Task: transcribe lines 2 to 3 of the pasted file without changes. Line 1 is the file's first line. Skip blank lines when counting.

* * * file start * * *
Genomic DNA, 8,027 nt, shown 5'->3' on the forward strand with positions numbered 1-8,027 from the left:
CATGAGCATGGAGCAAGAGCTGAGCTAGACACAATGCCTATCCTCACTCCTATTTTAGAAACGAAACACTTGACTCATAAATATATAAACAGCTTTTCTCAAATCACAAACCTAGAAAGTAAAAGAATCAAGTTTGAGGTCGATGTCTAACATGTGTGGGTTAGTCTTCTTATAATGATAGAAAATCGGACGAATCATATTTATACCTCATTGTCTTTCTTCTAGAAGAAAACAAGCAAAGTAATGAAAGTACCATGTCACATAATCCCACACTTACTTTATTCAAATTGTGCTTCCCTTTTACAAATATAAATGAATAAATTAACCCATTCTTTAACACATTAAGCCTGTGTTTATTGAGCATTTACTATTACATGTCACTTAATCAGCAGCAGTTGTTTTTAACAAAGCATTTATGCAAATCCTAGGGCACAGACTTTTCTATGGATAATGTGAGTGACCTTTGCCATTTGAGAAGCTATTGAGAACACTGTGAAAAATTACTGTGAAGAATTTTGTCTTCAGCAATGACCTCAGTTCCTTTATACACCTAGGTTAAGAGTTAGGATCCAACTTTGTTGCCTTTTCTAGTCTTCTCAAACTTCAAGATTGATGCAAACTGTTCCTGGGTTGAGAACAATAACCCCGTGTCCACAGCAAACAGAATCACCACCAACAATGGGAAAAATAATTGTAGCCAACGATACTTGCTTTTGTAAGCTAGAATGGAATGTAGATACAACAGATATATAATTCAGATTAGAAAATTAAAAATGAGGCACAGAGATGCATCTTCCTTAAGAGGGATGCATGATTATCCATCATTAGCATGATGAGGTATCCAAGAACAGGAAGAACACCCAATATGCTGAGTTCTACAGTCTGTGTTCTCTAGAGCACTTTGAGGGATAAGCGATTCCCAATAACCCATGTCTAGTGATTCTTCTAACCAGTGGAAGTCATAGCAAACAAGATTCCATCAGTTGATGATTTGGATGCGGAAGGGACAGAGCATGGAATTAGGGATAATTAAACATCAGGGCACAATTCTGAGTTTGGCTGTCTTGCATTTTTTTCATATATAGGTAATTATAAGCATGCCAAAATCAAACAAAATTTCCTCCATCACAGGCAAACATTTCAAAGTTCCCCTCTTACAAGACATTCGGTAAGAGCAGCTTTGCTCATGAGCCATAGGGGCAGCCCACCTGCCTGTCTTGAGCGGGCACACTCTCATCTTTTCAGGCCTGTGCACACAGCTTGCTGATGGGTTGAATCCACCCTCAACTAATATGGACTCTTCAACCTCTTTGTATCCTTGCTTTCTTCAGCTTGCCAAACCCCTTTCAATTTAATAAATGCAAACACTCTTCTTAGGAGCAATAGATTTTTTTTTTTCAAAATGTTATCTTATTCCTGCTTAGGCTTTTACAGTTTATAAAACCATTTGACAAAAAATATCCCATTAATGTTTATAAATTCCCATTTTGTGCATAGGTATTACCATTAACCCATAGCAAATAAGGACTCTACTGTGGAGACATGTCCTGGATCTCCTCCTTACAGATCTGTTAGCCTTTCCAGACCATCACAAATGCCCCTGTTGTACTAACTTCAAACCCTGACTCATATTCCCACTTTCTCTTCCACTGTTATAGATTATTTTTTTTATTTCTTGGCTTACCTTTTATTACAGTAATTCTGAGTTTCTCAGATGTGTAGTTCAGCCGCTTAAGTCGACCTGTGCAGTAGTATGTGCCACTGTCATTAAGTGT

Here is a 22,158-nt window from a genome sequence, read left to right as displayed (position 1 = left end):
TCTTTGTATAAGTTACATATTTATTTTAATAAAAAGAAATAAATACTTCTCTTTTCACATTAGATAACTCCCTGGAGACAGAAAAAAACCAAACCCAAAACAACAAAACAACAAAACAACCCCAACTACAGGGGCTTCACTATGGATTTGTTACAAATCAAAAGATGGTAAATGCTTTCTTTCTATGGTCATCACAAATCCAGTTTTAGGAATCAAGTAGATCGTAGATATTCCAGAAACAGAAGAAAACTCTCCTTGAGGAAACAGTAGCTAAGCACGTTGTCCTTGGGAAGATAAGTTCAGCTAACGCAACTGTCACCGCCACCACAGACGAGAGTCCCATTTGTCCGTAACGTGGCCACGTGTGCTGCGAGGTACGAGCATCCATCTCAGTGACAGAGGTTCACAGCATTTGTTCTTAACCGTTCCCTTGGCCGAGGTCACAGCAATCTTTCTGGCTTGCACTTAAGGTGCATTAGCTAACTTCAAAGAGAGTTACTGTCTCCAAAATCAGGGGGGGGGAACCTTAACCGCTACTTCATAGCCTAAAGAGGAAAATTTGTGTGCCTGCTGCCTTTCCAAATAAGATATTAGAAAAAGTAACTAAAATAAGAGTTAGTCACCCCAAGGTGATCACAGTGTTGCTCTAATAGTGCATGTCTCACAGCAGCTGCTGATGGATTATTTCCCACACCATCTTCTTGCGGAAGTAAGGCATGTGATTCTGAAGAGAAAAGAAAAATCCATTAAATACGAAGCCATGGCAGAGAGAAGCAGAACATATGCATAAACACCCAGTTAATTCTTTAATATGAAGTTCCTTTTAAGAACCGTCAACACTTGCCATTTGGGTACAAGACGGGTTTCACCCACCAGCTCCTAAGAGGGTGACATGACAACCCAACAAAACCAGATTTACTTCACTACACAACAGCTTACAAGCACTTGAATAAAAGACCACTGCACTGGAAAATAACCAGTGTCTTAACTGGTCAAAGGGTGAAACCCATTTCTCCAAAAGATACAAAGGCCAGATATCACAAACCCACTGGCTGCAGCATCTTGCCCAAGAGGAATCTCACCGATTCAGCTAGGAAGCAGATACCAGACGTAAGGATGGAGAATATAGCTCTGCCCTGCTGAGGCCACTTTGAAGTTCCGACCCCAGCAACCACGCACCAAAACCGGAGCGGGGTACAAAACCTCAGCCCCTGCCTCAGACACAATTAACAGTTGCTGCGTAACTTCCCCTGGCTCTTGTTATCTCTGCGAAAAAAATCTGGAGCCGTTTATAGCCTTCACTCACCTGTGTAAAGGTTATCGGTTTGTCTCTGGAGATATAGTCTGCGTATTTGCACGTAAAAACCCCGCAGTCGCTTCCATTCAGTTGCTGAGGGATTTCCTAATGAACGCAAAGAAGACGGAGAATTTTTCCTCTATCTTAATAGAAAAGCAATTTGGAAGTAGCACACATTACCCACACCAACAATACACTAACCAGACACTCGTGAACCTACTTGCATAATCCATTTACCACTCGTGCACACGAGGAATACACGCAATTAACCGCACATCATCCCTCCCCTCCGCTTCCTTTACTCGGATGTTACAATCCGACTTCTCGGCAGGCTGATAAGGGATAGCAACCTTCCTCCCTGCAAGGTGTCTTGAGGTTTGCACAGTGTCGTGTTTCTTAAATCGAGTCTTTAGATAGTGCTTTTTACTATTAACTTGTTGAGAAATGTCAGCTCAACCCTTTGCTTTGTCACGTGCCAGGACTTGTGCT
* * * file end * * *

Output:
CATGAGCATGGAGCAAGAGCTGAGCTAGACACAATGCCTATCCTCACTCCTATTTTAGAAACGAAACACTTGACTCATAAATATATAAACAGCTTTTCTCAAATCACAAACCTAGAAAGTAAAAGAATCAAGTTTGAGGTCGATGTCTAACATGTGTGGGTTAGTCTTCTTATAATGATAGAAAATCGGACGAATCATATTTATACCTCATTGTCTTTCTTCTAGAAGAAAACAAGCAAAGTAATGAAAGTACCATGTCACATAATCCCACACTTACTTTATTCAAATTGTGCTTCCCTTTTACAAATATAAATGAATAAATTAACCCATTCTTTAACACATTAAGCCTGTGTTTATTGAGCATTTACTATTACATGTCACTTAATCAGCAGCAGTTGTTTTTAACAAAGCATTTATGCAAATCCTAGGGCACAGACTTTTCTATGGATAATGTGAGTGACCTTTGCCATTTGAGAAGCTATTGAGAACACTGTGAAAAATTACTGTGAAGAATTTTGTCTTCAGCAATGACCTCAGTTCCTTTATACACCTAGGTTAAGAGTTAGGATCCAACTTTGTTGCCTTTTCTAGTCTTCTCAAACTTCAAGATTGATGCAAACTGTTCCTGGGTTGAGAACAATAACCCCGTGTCCACAGCAAACAGAATCACCACCAACAATGGGAAAAATAATTGTAGCCAACGATACTTGCTTTTGTAAGCTAGAATGGAATGTAGATACAACAGATATATAATTCAGATTAGAAAATTAAAAATGAGGCACAGAGATGCATCTTCCTTAAGAGGGATGCATGATTATCCATCATTAGCATGATGAGGTATCCAAGAACAGGAAGAACACCCAATATGCTGAGTTCTACAGTCTGTGTTCTCTAGAGCACTTTGAGGGATAAGCGATTCCCAATAACCCATGTCTAGTGATTCTTCTAACCAGTGGAAGTCATAGCAAACAAGATTCCATCAGTTGATGATTTGGATGCGGAAGGGACAGAGCATGGAATTAGGGATAATTAAACATCAGGGCACAATTCTGAGTTTGGCTGTCTTGCATTTTTTTCATATATAGGTAATTATAAGCATGCCAAAATCAAACAAAATTTCCTCCATCACAGGCAAACATTTCAAAGTTCCCCTCTTACAAGACATTCGGTAAGAGCAGCTTTGCTCATGAGCCATAGGGGCAGCCCACCTGCCTGTCTTGAGCGGGCACACTCTCATCTTTTCAGGCCTGTGCACACAGCTTGCTGATGGGTTGAATCCACCCTCAACTAATATGGACTCTTCAACCTCTTTGTATCCTTGCTTTCTTCAGCTTGCCAAACCCCTTTCAATTTAATAAATGCAAACACTCTTCTTAGGAGCAATAGATTTTTTTTTTTCAAAATGTTATCTTATTCCTGCTTAGGCTTTTACAGTTTATAAAACCATTTGACAAAAAATATCCCATTAATGTTTATAAATTCCCATTTTGTGCATAGGTATTACCATTAACCCATAGCAAATAAGGACTCTACTGTGGAGACATGTCCTGGATCTCCTCCTTACAGATCTGTTAGCCTTTCCAGACCATCACAAATGCCCCTGTTGTACTAACTTCAAACCCTGACTCATATTCCCACTTTCTCTTCCACTGTTATAGATTATTTTTTTTATTTCTTGGCTTACCTTTTATTACAGTAATTCTGAGTTTCTCAGATGTGTAGTTCAGCCGCTTAAGTCGACCTGTGCAGTAGTATGTGCCACTGTCATTAAGTGT

Here is a 22,158-nt window from a genome sequence, read left to right as displayed (position 1 = left end):